In meeting and interviewing successful people, once common theme motivated individuals share is the practice of writing down your vision. I’ve recently met with a local Eugene, Oregon entrepreneur who made his money through property investment, he wrote down his business plan as he set out to change careers and even now in his late 60’s he refers back to those scribblings and is surprised about just how ambitious he was as well as how much he was able to achieve. He noted that there was something about writing down his business plan that set things in motion in his mind and as he says, “My feet got to work.” The plan doesn’t make itself but the discipline of writing your vision down and holding yourself accountable is powerful.
Another interview I conducted was with renowned author, speaker and business coach Lex Sisney who wrote his initial vision statement when he was only 12 years old (hear part 1 of the interview HERE). Lex is now based in the Santa Barbara, California area, so we can call him a local entrepreneur even though his empire has spread from as far as China, Minnesota and California. Lex would refer back to that document that he created as a young pre-teen and too was surprised by just how much those details played out in his life. Mr. Sisney noted in our interview that around age 29 he realized that he accomplished what he had mapped out as his original vision and found that he needed a new direction in life based upon the new information learned through that process. Much of what Lex set out to discover in that second phase of life has become the experiences and principles he now teaches through his book Organizational Physics.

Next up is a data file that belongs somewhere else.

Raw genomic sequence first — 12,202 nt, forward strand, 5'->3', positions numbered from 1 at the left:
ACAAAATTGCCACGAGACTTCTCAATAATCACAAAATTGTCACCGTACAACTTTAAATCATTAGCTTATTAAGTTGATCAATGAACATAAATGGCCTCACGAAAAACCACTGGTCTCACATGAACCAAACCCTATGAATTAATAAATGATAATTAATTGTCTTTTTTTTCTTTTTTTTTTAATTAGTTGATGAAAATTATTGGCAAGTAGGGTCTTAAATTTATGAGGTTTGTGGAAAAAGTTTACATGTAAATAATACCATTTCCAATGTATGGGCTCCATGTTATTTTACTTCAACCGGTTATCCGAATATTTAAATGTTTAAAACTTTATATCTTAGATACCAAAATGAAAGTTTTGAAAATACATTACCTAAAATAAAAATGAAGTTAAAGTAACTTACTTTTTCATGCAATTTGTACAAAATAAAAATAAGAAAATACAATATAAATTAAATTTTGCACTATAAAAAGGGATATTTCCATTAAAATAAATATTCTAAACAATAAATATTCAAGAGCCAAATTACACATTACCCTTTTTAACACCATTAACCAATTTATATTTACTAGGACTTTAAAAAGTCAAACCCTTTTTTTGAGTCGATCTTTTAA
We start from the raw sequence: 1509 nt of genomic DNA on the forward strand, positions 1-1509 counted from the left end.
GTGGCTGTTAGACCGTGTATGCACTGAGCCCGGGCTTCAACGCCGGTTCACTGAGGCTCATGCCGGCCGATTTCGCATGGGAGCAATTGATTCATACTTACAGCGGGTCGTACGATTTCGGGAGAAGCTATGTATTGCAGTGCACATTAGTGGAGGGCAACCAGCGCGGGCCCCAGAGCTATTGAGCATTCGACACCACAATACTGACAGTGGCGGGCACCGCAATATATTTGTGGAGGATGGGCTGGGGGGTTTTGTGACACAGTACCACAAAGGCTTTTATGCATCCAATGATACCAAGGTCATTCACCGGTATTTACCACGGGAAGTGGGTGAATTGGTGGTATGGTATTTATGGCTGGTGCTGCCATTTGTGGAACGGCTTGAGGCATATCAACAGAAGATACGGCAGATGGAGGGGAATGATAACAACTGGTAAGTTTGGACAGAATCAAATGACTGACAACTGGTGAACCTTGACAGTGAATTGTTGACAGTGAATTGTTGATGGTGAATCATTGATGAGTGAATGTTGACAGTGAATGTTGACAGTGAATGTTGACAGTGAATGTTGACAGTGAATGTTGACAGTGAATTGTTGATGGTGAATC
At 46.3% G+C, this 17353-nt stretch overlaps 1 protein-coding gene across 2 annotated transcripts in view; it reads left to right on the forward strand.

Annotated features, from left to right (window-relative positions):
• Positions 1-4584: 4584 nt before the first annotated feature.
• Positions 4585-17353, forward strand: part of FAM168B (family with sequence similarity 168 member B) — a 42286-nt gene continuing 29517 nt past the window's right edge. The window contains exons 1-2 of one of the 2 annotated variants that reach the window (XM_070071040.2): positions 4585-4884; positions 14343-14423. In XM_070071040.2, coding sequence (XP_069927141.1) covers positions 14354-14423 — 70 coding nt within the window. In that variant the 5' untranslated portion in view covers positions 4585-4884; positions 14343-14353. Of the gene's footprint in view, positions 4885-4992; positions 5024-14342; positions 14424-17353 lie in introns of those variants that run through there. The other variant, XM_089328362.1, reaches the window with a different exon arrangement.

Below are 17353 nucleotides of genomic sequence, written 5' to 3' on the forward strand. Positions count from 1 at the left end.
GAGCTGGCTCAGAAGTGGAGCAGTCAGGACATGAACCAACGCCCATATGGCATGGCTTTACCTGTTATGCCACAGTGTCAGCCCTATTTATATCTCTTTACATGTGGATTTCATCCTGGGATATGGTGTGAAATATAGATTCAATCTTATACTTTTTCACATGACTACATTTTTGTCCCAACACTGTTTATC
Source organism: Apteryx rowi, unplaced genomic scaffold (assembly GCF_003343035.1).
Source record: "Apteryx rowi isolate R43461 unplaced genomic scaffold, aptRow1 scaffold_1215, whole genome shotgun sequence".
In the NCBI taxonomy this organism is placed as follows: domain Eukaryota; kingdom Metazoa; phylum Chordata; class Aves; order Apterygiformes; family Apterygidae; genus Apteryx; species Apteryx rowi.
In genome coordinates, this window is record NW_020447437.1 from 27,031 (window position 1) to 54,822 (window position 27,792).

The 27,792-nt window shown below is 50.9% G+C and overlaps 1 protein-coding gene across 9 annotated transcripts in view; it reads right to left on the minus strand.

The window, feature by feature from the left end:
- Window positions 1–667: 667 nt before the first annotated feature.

If you aren’t sure where to start in your entrepreneurial journey, take it from these two and write it down. There is something about clarifying your vision and the practice of writing it down that generates a sense of accountability which can help to motivate your vision from conceptualization to materialization.
Connect. Collaborate. Conquer.
Let us help you build and execute a plan for achieving success in your personal and professional development.
Jon Isaacson has a monthly feature column with Restoration & Remediation (R&R) Magazine titled The Intentional Restorer